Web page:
Friday, April 22, 2016

File & Suspend Social Security Benefits April 29, 2016 Deadline – Should I Worry?

Many people are thoroughly confused about all the hype coming out now about the looming deadline for Social Security beneficiaries.  Yes it is true that the “File & Suspend” strategy to get more benefits will expire, and that one must file and request suspension of benefits no later than the deadline of April 29, 2016 to take advantage of the strategy.  But of all the millions who are now searching for an explanation of what this all means, and losing sleep worrying about what happens if they don’t do something NOW, only a relatively small subset of beneficiaries is affected by this, and no one will lose any benefits they are already receiving.  So relax a little as we discuss what this all means, and whether you can forget about it or need to do something. 

The soon-to-be outlawed File and Suspend strategy allows a beneficiary of Full Retirement Age (age 66 for now) to get the advantage of Delayed Retirement Credits (an incentive for not taking benefits currently- see Section 704.6 for more information) which increase the monthly benefits payable by up to 32% after age 70, while at the same time permitting a spouse or child on the account to receive auxiliary benefits (up to 50% of the worker’s benefit).  Using this strategy, the worker files at age 66, then immediately suspends payment of the monthly benefit, but only for himself or herself.  But the government just took this option away from you with the Bipartisan Budget Act of 2015 signed into law last year by President Obama, which is effective April 30, 2016.

First of all, if you were born after May 1, 1950, forget about the File & Suspend deadline.  You can’t use this strategy.  So relax and move on.  But if you were born January 1, 1954 or earlier, Congratulations! You may still use a “Restricted Application” strategy under certain circumstances to claim spousal benefits and defer your own benefit to take advantage of the Delayed Retirement Credit (DRC) incentive.  So while you can relax for now, don’t fall asleep.  If you were born January 2, 1954 or later,  go back to sleep, because that option was also taken away by the recent law.  We will talk more about “Restricted Applications” in a coming post.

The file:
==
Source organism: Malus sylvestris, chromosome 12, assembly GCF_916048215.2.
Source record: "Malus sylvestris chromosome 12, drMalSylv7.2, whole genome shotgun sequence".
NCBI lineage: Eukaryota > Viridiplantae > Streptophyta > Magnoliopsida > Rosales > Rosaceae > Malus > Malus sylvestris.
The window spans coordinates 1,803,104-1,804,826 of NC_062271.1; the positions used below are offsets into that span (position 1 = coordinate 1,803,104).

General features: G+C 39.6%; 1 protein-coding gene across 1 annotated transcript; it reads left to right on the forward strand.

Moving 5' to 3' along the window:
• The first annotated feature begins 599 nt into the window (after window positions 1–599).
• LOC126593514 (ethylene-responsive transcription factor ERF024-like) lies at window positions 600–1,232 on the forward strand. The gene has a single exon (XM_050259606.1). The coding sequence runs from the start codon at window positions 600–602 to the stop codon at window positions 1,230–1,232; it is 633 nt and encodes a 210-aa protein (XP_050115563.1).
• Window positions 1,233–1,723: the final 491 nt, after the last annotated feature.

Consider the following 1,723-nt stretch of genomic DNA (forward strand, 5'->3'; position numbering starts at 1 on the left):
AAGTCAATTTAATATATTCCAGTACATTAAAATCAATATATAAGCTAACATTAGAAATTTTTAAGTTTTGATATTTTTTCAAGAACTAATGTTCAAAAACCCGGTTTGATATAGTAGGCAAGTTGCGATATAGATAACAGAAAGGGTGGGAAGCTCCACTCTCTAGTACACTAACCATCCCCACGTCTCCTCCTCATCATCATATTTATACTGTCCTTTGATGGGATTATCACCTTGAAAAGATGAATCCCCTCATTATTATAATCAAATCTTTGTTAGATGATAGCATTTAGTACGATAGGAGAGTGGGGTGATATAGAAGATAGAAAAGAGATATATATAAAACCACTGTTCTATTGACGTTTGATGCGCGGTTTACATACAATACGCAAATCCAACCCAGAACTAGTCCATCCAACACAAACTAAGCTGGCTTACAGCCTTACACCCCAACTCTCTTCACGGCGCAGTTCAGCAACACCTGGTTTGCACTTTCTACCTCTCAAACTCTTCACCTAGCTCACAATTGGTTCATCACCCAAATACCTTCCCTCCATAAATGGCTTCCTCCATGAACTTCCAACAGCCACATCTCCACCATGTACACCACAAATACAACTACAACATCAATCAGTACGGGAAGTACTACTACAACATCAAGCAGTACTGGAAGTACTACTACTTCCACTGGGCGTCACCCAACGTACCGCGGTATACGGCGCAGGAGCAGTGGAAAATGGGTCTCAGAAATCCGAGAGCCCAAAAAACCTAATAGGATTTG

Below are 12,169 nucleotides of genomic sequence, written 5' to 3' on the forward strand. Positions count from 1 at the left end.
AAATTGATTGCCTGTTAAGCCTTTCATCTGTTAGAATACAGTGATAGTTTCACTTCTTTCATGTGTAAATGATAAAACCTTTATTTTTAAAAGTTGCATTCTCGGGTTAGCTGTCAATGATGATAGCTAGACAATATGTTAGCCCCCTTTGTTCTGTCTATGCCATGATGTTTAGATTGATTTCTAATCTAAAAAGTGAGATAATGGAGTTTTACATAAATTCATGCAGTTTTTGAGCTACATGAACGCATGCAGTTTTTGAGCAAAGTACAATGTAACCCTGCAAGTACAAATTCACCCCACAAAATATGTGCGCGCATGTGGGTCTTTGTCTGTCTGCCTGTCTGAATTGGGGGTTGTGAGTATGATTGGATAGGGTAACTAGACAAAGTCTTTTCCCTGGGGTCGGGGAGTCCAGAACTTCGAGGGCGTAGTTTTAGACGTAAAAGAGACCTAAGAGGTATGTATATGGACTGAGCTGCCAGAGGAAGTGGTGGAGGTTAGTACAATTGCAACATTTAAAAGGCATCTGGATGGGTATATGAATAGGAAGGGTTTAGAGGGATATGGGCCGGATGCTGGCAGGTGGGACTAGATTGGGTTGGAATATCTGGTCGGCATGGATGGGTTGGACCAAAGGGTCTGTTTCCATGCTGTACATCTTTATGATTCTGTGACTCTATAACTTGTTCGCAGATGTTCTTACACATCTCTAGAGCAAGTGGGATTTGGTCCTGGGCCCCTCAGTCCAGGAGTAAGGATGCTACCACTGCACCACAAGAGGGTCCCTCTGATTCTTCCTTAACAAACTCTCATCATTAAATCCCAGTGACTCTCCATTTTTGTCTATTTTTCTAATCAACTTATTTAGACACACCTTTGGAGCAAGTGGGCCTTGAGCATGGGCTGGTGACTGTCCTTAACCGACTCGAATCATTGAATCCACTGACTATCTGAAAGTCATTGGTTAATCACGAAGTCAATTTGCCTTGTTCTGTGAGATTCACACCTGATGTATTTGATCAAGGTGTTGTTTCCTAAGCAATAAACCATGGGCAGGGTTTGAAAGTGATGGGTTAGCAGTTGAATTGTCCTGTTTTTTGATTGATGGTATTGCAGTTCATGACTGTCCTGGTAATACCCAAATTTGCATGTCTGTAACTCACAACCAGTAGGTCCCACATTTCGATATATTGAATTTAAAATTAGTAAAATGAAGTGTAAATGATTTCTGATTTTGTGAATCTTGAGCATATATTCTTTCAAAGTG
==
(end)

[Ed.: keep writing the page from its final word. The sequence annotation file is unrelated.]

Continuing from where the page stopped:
Secondly, if you don’t have an eligible spouse or child, or one who will become eligible before you turn age 70, you won’t get any extra benefits.  The strategy works to allow auxiliary beneficiaries to receive benefits on your account even though you have suspended your own benefits.  So if you don’t have anyone who can collect on your account there is no one to receive the auxiliary benefits.  However, if you want to suspend your benefits for other reasons, you should request that by the April 29th deadline.  We’ll discuss that below.

Thirdly, if you need the retirement benefit money now and can’t afford to suspend the benefits (most people are in this category), or you want the money now to avoid the risks of suspension (for example if you die before reinstating the suspended benefits, that money is lost), or maybe even if you figure you can get a better return than the 8% annual incentive provided by the DRCs (good luck!) then you don’t have to do anything.  Nothing you are already receiving will be taken away from you. 

But even if you are still working or otherwise not planning to file a retirement claim until some future date, there is an advantage to filing for the retirement benefit and suspending it before the April 29th deadline.  Whether you file and suspend or not, you will still get the DRC incentive, so why bother filing and suspending?  Well for those of Full Retirement Age by April 2016 (born on or before May 1, 1950) who file and suspend by the deadline, a suspended retirement benefit can be reinstated retroactively upon request without limitation.  So if you suspend now and, for example, two years in the future you need money, you can recover the past two years of benefits.  This can be a godsend if a financial emergency strikes.   

The same person who suspends benefits after April 29, 2016 will only be able to reinstate benefits for the future, effective the month after the reinstatement is requested.  He or she cannot recover past suspended benefits.  So the file and suspend is a sort of insurance against an unforeseen situation where you may suddenly need all the past suspended benefits that have accrued but haven’t been paid. 

We will talk about “Restricted Applications” and “Deemed Filing” in a coming post.

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